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InsSciDErs meet online to talk theory

As with many EU-funded projects, our project members are spread out over a large geographical region. This means that meetings involve a lot of travelling and are not only resource intensive but impact our environmental footprint in detrimental ways. Online meetings have thus been a regular feature of our project even before the current COVID-19 quarantine measures. Most recently, Nina Wormbs, leader of InsSciDE Environment studies, and Katharina Paul, leader of InsSciDE Health studies, hosted a webinar on the theoretical concepts that have emerged in different case studies of some of the work packages in our project. As a fortunate side effect of the pandemic, a high number of project members were able to join due to fewer travel commitments.

With participants from work packages Environment, Health, Security and Power with Science Diplomacy, a total of ten project members in six countries gathered after lunch on April 23rd to discuss the theory of science diplomacy and how to develop it further. Everyone had prepared a short elevator pitch, which turned out to be a close to perfect way of hitting off the discussion.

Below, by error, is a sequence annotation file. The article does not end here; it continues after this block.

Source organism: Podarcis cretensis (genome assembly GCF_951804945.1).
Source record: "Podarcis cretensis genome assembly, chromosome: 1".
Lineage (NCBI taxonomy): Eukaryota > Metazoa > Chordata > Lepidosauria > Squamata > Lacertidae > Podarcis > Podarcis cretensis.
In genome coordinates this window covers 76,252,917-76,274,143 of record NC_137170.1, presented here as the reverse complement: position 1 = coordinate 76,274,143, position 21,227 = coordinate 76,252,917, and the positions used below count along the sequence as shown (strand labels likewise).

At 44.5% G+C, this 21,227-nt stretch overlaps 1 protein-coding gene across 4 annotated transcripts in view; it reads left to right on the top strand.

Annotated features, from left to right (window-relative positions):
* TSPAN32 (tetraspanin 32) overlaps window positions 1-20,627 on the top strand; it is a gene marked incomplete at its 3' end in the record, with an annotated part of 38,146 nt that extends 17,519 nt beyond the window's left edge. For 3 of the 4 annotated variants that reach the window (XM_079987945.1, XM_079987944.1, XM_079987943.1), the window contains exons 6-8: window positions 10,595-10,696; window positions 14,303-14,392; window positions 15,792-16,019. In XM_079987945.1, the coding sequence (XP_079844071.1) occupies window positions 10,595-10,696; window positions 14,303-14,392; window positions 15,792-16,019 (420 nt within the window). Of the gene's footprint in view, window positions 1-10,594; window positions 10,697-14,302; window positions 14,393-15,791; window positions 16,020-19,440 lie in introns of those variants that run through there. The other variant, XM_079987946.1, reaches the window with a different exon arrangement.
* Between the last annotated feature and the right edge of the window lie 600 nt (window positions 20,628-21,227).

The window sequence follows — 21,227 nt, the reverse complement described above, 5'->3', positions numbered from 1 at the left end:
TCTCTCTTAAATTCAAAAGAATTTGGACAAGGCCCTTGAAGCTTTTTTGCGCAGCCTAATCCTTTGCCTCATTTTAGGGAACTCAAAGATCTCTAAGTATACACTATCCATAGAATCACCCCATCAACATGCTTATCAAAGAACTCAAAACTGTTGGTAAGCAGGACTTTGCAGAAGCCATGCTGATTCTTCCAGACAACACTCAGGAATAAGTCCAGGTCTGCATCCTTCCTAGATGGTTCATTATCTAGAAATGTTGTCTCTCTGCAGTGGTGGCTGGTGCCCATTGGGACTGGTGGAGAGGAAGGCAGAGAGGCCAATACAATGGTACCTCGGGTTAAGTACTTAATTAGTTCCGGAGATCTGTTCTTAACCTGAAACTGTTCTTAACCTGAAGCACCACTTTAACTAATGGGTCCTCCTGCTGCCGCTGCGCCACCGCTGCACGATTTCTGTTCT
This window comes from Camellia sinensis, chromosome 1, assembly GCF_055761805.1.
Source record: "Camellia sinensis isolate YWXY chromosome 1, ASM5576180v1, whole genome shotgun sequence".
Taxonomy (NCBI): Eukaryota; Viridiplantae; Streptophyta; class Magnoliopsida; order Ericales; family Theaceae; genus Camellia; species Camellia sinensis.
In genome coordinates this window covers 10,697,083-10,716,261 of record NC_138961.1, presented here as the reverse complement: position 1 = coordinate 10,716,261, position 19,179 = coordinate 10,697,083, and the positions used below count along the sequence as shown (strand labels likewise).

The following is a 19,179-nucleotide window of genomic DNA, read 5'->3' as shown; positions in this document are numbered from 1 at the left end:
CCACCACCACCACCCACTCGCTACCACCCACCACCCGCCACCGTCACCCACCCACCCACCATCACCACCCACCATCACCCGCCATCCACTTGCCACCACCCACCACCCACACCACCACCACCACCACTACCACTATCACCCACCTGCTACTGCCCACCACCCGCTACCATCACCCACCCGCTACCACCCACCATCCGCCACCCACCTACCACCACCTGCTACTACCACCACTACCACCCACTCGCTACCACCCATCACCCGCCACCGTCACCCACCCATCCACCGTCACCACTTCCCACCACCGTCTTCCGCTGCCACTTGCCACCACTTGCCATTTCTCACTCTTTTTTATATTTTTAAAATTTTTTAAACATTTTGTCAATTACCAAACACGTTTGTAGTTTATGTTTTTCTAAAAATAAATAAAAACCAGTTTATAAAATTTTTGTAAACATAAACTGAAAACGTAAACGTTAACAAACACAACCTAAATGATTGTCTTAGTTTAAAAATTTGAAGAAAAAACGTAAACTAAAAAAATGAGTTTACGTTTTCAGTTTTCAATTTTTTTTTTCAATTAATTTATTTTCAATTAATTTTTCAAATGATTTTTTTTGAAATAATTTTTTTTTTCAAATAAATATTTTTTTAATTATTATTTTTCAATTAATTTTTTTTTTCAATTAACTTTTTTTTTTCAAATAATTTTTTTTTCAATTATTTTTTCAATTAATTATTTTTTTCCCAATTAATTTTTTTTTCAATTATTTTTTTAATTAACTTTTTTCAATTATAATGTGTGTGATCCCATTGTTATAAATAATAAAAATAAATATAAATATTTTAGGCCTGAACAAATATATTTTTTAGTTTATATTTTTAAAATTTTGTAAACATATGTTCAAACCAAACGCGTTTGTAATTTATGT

There was consensus on the great opportunity of InsSciDE in this respect, partly due to the great variety of disciplines represented, partly for our extensive and deep knowledge on science, or technoscience. Participants agreed that theoretical understandings of science diplomacy can profit from a more situated, non-static and historicised understanding of what is science.

Numerous terms were brought up that were useful in the different case studies. The group discussed how connotations of language can dictate understanding or influence the practice of science diplomacy. Compromise, for example, is often used as a negative term meaning a lost negotiation. However, as Anna Åberg is showing in her case study about European science diplomacy in the nuclear fusion project ITER, compromise is inherent in scientific work and should be re-assessed as not just a noun but a verb. Co-production and co-evolution were also terms that surfaced as functional to explain and demonstrate how science and diplomacy are not separate entities, between which there can be ”boundary disputes”. Rather we can understand these as co-evolving practices, and as deeply situated.

Translating the thick descriptions emerging in historical and contemporary case studies to easy take-home messages is a challenge – one that resembles the kind of issues we face in science policy. The webinar did not provide any solutions to that, but offered a cooperative space to identify common issues, and to explore and learn together.


Pictured left to right: Nina Wormbs, Katharina Paul, Rasmus Bertelsen, Matthew Adamson, Miyase Christensen, Anna Aberg, Anna Pichelstorfer, Leonard Laborie, Katerina Vlantoni


Published 29 April 2020

Internal Theory Seminar
Organized by: Nina Wormbs (WP Environment) and Katharina Paul (WP Health)
Date: 23 April 2020